"Oh no! Not this machine too?" I muttered,
"Hurry up!" came the cry from the train,
"Bloody machines don't work!" I replied,
Eventually everything clicked into place and the woman's ticket was 'convalida' and subsequently I could stamp my ticket now. I stepped forward, kept inserting the ticket back and forth and the machine kept doing nothing. Back and forth I slid it in to no avail.
Are you getting the feeling of 'deja-vu' right now my friends? Well? how do you think I feel right now? I'm reliving the experience all over again, but at least this time I can edit the prose to take a short cut through the most anxious bits.
"Fuck the train"
I was instantly reminded of Rudyard Kipling's famous word "If you can keep your head when all around are losing theirs and blaming it on you, then you obviously don't give a toss" A wise man he was indeed but I bet he never travelled on Italian trains.
I kept inserting the ticket back and forth and the machine kept doing nothing. Back and forth I slid it in to no avail. Are you getting the feeling of 'deja-three' right now my friends? Then eventually;
"YES!!!" got you!!"
A half victory in my never-ending battle with modern electronic machinery as during all my back and forthing trying to get the thing to bite it had stamped my ticket half-way out or half-way in. It happened so quickly I can't remember which but the end result was that the 'convalida' stamp was diagonal across the corner of the ticket and possibly not fully complete. But by then I'd had enough anyway, the peer pressure was too intense and I ran like hell for the platform to catch the train.
The train wasn't leaving for another 10 minutes. After all that palaver, not to mention that another two folk were still behind in the station there was loads of time. Then suddenly the train doors closed;
"Hells bells!!!" grab them, grab them, open the doors, open the doors!!"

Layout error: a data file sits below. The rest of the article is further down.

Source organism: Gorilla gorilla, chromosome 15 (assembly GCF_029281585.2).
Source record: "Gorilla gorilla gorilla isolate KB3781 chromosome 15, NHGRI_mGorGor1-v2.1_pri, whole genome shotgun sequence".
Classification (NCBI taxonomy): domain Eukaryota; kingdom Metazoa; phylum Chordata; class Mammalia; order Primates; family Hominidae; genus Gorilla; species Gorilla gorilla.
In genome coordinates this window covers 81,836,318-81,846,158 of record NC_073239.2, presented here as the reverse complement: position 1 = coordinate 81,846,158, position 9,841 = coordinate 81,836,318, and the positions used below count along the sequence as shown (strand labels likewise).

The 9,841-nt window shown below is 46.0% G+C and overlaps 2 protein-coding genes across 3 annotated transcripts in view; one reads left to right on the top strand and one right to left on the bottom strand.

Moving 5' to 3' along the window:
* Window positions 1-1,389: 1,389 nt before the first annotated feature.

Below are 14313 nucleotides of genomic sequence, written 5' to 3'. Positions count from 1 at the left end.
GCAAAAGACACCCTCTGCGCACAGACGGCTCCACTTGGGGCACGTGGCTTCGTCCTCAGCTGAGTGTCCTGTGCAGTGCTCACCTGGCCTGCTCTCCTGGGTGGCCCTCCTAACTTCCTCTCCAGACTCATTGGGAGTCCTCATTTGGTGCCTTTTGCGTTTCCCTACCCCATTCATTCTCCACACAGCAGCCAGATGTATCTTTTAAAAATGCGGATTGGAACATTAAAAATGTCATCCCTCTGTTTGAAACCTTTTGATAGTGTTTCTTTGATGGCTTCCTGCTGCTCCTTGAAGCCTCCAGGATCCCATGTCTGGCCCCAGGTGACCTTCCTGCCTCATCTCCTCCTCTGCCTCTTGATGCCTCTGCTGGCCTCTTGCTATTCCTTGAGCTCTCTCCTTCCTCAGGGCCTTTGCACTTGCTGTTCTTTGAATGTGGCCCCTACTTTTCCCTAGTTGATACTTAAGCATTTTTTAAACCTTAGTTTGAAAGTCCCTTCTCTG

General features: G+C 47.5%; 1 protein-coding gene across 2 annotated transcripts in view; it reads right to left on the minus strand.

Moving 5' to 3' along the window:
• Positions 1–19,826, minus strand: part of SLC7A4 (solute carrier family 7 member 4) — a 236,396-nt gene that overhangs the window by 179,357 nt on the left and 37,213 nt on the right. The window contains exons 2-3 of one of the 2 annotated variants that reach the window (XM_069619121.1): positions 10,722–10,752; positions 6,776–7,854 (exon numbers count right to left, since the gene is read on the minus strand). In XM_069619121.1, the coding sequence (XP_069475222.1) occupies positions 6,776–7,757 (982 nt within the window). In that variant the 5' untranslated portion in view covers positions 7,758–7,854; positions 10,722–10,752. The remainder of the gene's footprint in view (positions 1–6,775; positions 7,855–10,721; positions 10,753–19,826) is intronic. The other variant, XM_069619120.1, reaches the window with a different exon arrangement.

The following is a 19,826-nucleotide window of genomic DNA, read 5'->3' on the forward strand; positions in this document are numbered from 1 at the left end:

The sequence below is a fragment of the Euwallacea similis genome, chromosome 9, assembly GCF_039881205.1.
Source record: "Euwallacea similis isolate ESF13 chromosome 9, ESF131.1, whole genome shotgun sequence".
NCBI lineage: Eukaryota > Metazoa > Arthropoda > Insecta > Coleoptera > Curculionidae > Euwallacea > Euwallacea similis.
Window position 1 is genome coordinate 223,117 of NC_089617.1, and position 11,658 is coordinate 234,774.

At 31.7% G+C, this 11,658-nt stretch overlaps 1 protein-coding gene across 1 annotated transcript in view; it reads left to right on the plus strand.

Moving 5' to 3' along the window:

"Where's the other two guys?"
"Hurry up!!, the train!!"
But then someone more sensible said ;
"No worries, they automatically close after a certain time"
"Open them anyway!!!" someone said,
"Hurry up!!" they shouted to the guys on the platform,
"It's not bleedin going anywhere!" came the reply.
Tip: Don't worry about being in a strange environment. It's natural to feel anxious
But isn't it incredible that when you're transported out of your natural environment everything takes on a heightened drama and sheer anxiety sets in? The unknown and the unfamiliar just throw you out of your homegrown complacency
This can take you right out of your comfort zone where normally everything is predictable and recognisable. You just don't know what's happening or what to do, so the best plan of action is panic, because at least then you're doing something. Maybe not practical or especially effective but at least it's visible.
Tip: Retail establishments can mean many different things on the Continent
After we alighted the train at a local station we went into a pub, shop, newsagent, grocery, ticket office. You find that in Europe many shops serve a multi-purpose. It was then that we met Mario a local guy and a regular in the pub, shop, newsagent, grocery, tobacconist, ticket office.